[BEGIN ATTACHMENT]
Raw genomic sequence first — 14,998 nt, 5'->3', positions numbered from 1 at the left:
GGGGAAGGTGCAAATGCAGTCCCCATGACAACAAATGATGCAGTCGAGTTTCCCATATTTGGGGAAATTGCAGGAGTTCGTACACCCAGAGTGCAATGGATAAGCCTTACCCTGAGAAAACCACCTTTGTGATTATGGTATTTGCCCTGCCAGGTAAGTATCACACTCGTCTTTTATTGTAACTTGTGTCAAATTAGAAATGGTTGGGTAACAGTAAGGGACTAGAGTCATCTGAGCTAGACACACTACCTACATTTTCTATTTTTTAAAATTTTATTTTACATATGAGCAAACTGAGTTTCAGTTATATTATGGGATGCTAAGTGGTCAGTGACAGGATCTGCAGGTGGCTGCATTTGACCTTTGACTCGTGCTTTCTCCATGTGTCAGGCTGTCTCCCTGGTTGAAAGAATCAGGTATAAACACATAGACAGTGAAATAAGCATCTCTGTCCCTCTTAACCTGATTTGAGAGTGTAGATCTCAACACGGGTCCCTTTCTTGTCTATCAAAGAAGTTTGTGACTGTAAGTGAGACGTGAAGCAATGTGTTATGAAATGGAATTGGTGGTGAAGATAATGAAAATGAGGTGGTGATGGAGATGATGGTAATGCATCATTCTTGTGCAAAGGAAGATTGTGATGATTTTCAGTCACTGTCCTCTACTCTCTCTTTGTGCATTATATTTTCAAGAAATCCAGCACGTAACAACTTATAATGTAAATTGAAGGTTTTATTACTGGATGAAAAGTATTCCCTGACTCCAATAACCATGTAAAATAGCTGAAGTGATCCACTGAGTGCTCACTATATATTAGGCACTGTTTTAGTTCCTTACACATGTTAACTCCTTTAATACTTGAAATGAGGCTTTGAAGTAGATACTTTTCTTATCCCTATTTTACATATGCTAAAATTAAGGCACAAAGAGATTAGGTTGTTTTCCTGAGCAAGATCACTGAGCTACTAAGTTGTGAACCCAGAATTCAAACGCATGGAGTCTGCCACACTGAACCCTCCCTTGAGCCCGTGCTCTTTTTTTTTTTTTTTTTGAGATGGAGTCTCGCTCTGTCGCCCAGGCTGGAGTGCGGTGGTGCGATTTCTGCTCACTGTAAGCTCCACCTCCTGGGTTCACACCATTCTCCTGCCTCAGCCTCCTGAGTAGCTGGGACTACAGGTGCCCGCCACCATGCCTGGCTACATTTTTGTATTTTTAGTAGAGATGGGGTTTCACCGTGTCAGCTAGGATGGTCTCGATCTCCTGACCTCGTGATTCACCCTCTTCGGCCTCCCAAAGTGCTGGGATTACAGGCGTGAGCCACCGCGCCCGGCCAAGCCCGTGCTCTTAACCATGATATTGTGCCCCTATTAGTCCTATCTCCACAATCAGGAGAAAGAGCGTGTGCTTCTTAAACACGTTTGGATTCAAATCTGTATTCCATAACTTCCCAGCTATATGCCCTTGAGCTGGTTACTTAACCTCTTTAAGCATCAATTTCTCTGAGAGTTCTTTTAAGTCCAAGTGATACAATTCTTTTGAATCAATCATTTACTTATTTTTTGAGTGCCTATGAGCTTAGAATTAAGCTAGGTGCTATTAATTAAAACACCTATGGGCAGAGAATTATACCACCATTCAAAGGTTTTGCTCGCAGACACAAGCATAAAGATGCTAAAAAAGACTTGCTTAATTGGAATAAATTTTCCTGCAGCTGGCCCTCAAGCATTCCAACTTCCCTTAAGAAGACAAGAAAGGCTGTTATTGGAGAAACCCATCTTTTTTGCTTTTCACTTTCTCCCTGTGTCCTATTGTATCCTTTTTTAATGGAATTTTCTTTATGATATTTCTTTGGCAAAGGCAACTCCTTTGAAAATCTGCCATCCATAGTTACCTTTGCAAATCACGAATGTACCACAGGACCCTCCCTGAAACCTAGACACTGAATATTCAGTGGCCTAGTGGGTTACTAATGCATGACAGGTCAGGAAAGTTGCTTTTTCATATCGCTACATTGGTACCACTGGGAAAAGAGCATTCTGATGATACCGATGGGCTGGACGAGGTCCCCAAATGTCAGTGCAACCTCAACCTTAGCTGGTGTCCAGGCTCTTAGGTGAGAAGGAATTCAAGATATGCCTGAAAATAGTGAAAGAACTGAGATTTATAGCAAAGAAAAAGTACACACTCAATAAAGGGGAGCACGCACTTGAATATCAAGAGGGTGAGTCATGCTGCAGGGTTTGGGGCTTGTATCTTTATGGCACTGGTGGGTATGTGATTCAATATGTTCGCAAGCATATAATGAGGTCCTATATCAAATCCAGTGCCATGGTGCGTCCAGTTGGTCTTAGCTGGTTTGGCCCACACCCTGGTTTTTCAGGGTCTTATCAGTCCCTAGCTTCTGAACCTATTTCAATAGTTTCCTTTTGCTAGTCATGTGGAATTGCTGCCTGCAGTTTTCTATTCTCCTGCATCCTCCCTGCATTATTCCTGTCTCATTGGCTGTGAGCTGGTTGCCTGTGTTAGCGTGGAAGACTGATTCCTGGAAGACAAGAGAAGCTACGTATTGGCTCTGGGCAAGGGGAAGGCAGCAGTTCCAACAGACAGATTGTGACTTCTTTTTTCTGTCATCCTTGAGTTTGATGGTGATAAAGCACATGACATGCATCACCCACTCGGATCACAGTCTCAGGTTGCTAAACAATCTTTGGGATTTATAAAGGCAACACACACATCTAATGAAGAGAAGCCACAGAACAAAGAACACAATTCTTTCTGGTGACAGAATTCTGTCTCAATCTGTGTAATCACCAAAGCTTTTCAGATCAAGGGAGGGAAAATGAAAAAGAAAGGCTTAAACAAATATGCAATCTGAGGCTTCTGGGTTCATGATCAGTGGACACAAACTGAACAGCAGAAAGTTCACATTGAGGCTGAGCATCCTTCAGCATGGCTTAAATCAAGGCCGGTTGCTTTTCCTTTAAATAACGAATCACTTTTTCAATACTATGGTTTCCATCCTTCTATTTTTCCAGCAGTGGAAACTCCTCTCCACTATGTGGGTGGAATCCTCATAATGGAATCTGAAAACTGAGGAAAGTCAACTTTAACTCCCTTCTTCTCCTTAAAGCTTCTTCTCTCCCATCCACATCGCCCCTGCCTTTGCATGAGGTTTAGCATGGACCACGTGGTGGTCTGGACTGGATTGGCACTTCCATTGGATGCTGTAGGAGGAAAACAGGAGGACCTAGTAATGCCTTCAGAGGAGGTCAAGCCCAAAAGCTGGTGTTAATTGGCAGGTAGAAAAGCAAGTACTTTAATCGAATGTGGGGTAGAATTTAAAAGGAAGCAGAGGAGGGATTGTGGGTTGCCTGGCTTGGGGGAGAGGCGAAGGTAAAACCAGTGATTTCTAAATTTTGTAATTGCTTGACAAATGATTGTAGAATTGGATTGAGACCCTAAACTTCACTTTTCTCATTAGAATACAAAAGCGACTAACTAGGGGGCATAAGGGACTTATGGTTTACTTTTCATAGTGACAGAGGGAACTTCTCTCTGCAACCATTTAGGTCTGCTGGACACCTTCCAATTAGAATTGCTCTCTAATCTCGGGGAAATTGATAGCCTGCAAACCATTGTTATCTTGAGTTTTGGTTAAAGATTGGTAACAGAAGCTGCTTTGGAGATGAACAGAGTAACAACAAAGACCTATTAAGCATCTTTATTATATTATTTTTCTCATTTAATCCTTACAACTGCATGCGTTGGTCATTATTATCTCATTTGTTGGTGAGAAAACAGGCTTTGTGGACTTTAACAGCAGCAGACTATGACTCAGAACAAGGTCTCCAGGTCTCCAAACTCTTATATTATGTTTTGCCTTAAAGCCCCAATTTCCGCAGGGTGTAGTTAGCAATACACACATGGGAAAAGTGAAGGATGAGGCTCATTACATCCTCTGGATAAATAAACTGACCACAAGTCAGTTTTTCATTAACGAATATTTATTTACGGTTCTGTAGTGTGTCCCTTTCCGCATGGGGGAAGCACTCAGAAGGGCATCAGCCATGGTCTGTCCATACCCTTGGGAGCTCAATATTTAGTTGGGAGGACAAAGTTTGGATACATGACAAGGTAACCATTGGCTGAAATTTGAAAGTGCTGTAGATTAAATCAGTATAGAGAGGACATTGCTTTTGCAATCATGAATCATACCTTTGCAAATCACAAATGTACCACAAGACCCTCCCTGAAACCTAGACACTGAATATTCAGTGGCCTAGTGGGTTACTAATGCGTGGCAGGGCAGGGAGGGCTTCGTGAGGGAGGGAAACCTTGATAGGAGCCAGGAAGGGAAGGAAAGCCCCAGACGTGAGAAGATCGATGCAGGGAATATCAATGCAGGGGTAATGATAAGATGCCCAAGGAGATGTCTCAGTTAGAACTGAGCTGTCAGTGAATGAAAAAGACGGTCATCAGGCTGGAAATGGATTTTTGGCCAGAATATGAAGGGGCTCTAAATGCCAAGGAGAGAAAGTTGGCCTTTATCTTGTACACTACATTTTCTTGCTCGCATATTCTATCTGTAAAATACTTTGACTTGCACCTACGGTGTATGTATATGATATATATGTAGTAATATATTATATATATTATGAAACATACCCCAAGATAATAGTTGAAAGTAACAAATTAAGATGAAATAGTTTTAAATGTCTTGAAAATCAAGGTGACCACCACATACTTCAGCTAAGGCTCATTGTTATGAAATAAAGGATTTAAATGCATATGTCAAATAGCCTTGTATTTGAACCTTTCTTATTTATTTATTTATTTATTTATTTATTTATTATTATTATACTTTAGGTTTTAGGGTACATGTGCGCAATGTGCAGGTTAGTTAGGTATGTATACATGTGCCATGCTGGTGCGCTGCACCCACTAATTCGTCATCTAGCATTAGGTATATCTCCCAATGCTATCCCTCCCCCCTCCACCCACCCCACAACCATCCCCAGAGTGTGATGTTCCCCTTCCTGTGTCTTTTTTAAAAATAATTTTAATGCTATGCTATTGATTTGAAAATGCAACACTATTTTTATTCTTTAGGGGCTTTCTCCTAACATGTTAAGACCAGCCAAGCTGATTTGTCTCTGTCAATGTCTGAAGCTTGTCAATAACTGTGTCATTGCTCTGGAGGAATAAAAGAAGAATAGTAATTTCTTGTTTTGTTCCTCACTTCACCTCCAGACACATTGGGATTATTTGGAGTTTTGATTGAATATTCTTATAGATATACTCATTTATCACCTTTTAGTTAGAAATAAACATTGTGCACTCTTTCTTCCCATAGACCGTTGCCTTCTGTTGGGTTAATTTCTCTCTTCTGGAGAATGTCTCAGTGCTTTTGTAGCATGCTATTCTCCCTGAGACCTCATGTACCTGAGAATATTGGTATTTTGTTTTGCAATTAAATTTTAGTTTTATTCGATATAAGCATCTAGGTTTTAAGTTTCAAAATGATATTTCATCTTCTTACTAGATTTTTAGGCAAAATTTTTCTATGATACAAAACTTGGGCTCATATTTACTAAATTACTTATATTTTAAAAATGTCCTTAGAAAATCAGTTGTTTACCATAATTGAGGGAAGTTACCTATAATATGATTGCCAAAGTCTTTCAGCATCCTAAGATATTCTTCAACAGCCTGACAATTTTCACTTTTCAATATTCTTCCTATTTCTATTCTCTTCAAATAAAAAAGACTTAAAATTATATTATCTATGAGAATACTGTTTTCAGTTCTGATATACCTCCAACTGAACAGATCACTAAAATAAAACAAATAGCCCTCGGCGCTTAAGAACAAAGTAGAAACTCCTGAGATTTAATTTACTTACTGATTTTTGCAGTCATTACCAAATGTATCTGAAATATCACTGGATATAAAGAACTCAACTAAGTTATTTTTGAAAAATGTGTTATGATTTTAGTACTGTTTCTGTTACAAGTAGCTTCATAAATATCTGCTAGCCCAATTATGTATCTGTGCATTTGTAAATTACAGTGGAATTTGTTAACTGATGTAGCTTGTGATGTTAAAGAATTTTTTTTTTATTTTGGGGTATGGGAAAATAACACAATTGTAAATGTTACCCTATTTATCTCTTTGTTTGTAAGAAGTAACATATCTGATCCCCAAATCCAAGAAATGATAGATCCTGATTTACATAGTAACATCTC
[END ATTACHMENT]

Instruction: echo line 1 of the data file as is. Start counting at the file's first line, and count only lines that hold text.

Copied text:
Raw genomic sequence first — 14,998 nt, 5'->3', positions numbered from 1 at the left: